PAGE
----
ViroPharma/Lev: Specialty pharma outfit ViroPharma announced it was entering the hereditary angioedema (HAE) space with its $443 million acquisition of Lev Pharmaceuticals. The linchpin of the deal is Lev's C-1 esterase inhibitor Cinryze, a biologic that has been available in Europe for 35 years to treat this rare and life-threatening condition, which causes inflammation of the larynx, abdomen, face, and extremities. Lev filed a BLA for Cinryze in July 2007, seeking approval for both prophylaxis and acute treatment of HAE. The product faces competition from CSL Behring's C1 inhibitor Berinert and Jerini's Firazyr. Our sister publication Pink Sheet Daily has more on the HAE market and Cinryze's chances of success. For ViroPharma, the deal marks a shift away from the antiviral space, which has long been its focus, into the hospital/ transplant arena. And with the addition of a soon-to-be marketed product, it continues the company's trend of playing to an investor base attracted to fully-baked and largely derisked assets. Recall this is the company that made a tidy profit on Vancocin, a decades old product it inlicensed from Eli Lilly, to treat Clostridium difficile outbreaks. ViroPharma's timing on Vancocin was exquisite. It brought in the product just when very nasty strains of the bacterium were causing large scale hospital outbreaks of the disease; given the market forces, ViroPharma was able to raise prices of the drug considerably. It is currently working on a follow-on to Vancocin, NTCD. Meantime, there's little information available about ViroPharma's hepatitis C program: ViroPharma discontinued its HCV-796 program, partnered with Wyeth, earlier in the year. According to ViroPharma's website, the two companies continue to exlore follow-on molecules to treat the disease.--Ellen Foster Licking

MacroGenics/Raven: Raven Biotechnologies finally found a buyer in MacroGenics. Last November, Raven announced a tie-up with VaxGen worth about $39 million. But VaxGen's shareholders revolted and scuppered the deal this past spring. MacroGenics, in turn, has been working to build a fully integrated biopharmaceutical company (how quaint) around its Fc antibody engineering and dual affinity re-targeting (DART) programs. It has a large deal with Lilly to develop and commercialize its anti-CD3 mAB for use in the treatment of autoimmune diseases, icluding recent onset-type 1 diabetes. On July 17, MacroGenics and Raven announced their tie-up. Financial terms weren't disclosed but it seems unlikely that Raven got more than what VaxGen originally offered. For MacroGenics, the acquisition provides additional preclinical assets, including more than 1300 monoclonal antibodies that Scott Koenig, CEO of MacroGenics, claims can rapidly be developed using their optimization platforms. In addition, the deal gives MacroGenics access to a portfolio of proprietary cancer stem cells from many types of primary tumors that could be an important addition to MacroGenics R&D capabilities. --EFL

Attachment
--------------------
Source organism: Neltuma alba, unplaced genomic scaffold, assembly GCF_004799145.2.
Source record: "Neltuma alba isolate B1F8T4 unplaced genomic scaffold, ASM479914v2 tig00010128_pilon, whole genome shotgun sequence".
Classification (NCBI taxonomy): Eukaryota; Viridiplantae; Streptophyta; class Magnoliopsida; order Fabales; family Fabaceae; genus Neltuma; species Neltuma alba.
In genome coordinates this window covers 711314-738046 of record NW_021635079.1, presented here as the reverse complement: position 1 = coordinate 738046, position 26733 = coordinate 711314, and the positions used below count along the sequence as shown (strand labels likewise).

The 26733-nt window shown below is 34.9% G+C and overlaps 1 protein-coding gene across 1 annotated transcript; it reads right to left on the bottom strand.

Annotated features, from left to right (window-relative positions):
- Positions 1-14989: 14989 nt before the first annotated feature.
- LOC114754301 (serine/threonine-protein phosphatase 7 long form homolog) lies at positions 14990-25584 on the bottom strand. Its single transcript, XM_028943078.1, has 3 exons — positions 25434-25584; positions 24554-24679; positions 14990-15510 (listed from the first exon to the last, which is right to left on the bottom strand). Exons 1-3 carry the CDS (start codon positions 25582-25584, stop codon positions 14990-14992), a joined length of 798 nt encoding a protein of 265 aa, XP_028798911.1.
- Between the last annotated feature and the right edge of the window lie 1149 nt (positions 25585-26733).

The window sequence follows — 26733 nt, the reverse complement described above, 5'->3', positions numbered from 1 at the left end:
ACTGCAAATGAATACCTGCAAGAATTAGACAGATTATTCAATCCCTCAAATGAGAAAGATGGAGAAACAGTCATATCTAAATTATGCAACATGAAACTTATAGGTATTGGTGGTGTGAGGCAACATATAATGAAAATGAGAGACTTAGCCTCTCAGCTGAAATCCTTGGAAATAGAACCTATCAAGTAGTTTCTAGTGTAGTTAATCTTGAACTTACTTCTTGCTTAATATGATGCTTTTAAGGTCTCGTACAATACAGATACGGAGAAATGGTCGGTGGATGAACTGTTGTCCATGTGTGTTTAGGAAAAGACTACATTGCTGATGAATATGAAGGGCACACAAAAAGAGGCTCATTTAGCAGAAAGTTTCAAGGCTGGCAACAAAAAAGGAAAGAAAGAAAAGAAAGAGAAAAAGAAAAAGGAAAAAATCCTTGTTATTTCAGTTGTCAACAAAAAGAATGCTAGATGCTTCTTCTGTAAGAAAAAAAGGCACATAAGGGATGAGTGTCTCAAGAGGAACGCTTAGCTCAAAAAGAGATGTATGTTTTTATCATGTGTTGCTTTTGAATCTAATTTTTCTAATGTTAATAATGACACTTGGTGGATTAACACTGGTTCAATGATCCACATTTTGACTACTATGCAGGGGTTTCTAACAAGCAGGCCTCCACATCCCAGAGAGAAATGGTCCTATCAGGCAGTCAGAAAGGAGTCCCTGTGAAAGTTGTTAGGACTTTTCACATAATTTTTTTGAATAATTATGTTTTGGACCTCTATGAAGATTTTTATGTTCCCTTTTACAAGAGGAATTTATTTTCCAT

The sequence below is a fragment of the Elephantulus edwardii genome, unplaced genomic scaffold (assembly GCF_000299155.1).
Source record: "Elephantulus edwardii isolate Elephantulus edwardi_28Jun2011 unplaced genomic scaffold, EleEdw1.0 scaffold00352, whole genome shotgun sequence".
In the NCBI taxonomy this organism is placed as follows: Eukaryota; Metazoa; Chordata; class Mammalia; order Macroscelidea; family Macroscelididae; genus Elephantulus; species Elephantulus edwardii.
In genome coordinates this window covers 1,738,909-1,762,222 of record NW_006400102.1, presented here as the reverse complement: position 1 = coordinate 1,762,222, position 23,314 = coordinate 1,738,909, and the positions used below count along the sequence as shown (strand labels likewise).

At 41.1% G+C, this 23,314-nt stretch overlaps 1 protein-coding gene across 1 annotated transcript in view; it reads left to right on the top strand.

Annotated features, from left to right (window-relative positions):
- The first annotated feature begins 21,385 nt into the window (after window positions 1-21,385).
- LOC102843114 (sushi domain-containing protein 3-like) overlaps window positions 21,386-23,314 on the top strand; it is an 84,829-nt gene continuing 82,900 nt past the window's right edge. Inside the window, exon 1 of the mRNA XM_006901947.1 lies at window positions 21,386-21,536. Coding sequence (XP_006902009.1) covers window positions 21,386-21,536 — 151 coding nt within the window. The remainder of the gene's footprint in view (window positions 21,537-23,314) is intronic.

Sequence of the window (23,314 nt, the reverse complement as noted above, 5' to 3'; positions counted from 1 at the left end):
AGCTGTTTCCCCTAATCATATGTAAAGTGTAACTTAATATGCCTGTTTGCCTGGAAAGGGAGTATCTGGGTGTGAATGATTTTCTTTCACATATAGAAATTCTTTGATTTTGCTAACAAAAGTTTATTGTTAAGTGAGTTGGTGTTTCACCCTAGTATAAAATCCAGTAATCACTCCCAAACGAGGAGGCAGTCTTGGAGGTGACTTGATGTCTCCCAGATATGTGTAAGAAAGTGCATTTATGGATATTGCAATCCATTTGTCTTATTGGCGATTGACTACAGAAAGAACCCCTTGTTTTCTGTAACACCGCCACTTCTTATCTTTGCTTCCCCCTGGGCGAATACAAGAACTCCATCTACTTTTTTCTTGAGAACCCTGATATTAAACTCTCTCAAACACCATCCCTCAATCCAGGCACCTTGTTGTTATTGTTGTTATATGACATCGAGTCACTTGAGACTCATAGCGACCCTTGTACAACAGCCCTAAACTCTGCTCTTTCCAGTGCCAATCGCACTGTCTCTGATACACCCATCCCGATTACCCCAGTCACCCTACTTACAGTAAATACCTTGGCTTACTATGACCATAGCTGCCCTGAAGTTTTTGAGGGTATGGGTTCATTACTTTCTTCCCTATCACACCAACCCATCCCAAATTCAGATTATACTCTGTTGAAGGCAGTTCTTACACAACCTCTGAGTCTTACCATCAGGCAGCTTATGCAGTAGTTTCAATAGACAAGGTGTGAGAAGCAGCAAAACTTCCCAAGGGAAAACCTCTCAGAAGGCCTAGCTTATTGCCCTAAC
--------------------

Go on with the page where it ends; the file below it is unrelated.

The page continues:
Teva/Barr: What's $7.6 billion buy these days? Maybe a top-five starting pitcher, but those are hard to come by. No, this week it was Barr Laboratories. This late-breaking deal of the week is the latest chapter in the ongoing consolidation of the generics sector, but the bigger story here is the combination of Teva and Barr's biologics programs. Teva also noted Barr's legal prowess and at-risk launch capabilities. Under the terms of the deal, each share of Barr common stock will be converted into $39.90 in cash and 0.6272 Teva ADRs and Teva will assume Barr's $1.5 billion in debt, to boot. In other generics news, Czech generics play Zentiva is now telling investors to reject Sanofi-Aventis' attempt to up its stake in the company, saying the $2 billion play is a lowball offer.

photo by flickr user mori claudia used under a creative commons license.


Anonymous said...

It wasn't a save situation - the score was tied when Wagner entered.

Chris Morrison said...

Hi Anonymous. i'm happy to say that you're wrong. From the NYT piece linked: "Wagner, the Mets’ closer, entered the game with two outs, no one on base and the National League clinging to a one-run lead. He left three batters later with the score tied. It was another moment of failure in a sometimes trying season for Wagner, and the fact that the American League eventually won, 4-3, in 15 innings only added to the frustration."